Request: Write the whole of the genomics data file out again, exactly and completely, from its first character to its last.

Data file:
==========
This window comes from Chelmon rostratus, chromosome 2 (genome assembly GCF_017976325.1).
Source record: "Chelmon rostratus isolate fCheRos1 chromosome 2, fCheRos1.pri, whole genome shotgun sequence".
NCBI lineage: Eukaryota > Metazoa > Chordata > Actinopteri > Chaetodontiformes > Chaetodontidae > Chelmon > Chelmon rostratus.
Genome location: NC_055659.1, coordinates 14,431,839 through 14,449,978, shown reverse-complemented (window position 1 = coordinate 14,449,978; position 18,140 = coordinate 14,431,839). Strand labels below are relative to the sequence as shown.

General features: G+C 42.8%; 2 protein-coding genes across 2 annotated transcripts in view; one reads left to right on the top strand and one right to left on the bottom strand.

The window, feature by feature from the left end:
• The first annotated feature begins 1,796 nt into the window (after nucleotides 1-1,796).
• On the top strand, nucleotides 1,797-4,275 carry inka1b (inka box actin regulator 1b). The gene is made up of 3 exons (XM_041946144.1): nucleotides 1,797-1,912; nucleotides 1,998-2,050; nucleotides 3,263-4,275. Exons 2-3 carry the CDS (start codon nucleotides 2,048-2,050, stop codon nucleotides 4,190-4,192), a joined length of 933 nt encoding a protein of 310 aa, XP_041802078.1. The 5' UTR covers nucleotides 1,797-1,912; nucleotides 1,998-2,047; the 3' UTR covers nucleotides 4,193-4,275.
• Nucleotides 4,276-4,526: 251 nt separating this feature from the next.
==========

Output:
This window comes from Chelmon rostratus, chromosome 2 (genome assembly GCF_017976325.1).
Source record: "Chelmon rostratus isolate fCheRos1 chromosome 2, fCheRos1.pri, whole genome shotgun sequence".
NCBI lineage: Eukaryota > Metazoa > Chordata > Actinopteri > Chaetodontiformes > Chaetodontidae > Chelmon > Chelmon rostratus.
Genome location: NC_055659.1, coordinates 14,431,839 through 14,449,978, shown reverse-complemented (window position 1 = coordinate 14,449,978; position 18,140 = coordinate 14,431,839). Strand labels below are relative to the sequence as shown.

General features: G+C 42.8%; 2 protein-coding genes across 2 annotated transcripts in view; one reads left to right on the top strand and one right to left on the bottom strand.

The window, feature by feature from the left end:
• The first annotated feature begins 1,796 nt into the window (after nucleotides 1-1,796).
• On the top strand, nucleotides 1,797-4,275 carry inka1b (inka box actin regulator 1b). The gene is made up of 3 exons (XM_041946144.1): nucleotides 1,797-1,912; nucleotides 1,998-2,050; nucleotides 3,263-4,275. Exons 2-3 carry the CDS (start codon nucleotides 2,048-2,050, stop codon nucleotides 4,190-4,192), a joined length of 933 nt encoding a protein of 310 aa, XP_041802078.1. The 5' UTR covers nucleotides 1,797-1,912; nucleotides 1,998-2,047; the 3' UTR covers nucleotides 4,193-4,275.
• Nucleotides 4,276-4,526: 251 nt separating this feature from the next.